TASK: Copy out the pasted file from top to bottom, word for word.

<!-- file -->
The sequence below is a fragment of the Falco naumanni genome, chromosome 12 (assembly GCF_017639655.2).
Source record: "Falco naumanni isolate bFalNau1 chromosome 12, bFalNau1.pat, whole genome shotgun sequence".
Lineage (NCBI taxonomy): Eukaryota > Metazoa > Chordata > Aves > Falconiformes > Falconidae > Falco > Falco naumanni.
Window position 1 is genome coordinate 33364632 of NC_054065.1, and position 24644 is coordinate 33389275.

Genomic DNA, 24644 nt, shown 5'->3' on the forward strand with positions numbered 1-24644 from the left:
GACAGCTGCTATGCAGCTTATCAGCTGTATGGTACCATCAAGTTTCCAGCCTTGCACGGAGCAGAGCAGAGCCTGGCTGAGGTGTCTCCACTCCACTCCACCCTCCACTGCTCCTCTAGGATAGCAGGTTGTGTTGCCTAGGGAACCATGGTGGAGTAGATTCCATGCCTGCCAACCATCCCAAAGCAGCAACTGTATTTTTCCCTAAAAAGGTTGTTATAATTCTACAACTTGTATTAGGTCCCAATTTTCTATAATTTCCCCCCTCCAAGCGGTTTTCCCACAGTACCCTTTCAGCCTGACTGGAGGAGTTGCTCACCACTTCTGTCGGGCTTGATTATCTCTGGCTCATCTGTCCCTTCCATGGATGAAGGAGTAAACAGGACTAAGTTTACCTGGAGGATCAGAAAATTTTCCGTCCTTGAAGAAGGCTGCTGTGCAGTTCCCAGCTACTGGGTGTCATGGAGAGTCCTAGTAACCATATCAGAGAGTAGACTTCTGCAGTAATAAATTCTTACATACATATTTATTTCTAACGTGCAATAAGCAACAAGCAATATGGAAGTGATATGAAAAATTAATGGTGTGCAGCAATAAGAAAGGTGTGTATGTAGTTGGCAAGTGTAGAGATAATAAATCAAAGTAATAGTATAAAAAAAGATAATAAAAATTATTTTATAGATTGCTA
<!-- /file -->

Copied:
The sequence below is a fragment of the Falco naumanni genome, chromosome 12 (assembly GCF_017639655.2).
Source record: "Falco naumanni isolate bFalNau1 chromosome 12, bFalNau1.pat, whole genome shotgun sequence".
Lineage (NCBI taxonomy): Eukaryota > Metazoa > Chordata > Aves > Falconiformes > Falconidae > Falco > Falco naumanni.
Window position 1 is genome coordinate 33364632 of NC_054065.1, and position 24644 is coordinate 33389275.

Genomic DNA, 24644 nt, shown 5'->3' on the forward strand with positions numbered 1-24644 from the left:
GACAGCTGCTATGCAGCTTATCAGCTGTATGGTACCATCAAGTTTCCAGCCTTGCACGGAGCAGAGCAGAGCCTGGCTGAGGTGTCTCCACTCCACTCCACCCTCCACTGCTCCTCTAGGATAGCAGGTTGTGTTGCCTAGGGAACCATGGTGGAGTAGATTCCATGCCTGCCAACCATCCCAAAGCAGCAACTGTATTTTTCCCTAAAAAGGTTGTTATAATTCTACAACTTGTATTAGGTCCCAATTTTCTATAATTTCCCCCCTCCAAGCGGTTTTCCCACAGTACCCTTTCAGCCTGACTGGAGGAGTTGCTCACCACTTCTGTCGGGCTTGATTATCTCTGGCTCATCTGTCCCTTCCATGGATGAAGGAGTAAACAGGACTAAGTTTACCTGGAGGATCAGAAAATTTTCCGTCCTTGAAGAAGGCTGCTGTGCAGTTCCCAGCTACTGGGTGTCATGGAGAGTCCTAGTAACCATATCAGAGAGTAGACTTCTGCAGTAATAAATTCTTACATACATATTTATTTCTAACGTGCAATAAGCAACAAGCAATATGGAAGTGATATGAAAAATTAATGGTGTGCAGCAATAAGAAAGGTGTGTATGTAGTTGGCAAGTGTAGAGATAATAAATCAAAGTAATAGTATAAAAAAAGATAATAAAAATTATTTTATAGATTGCTA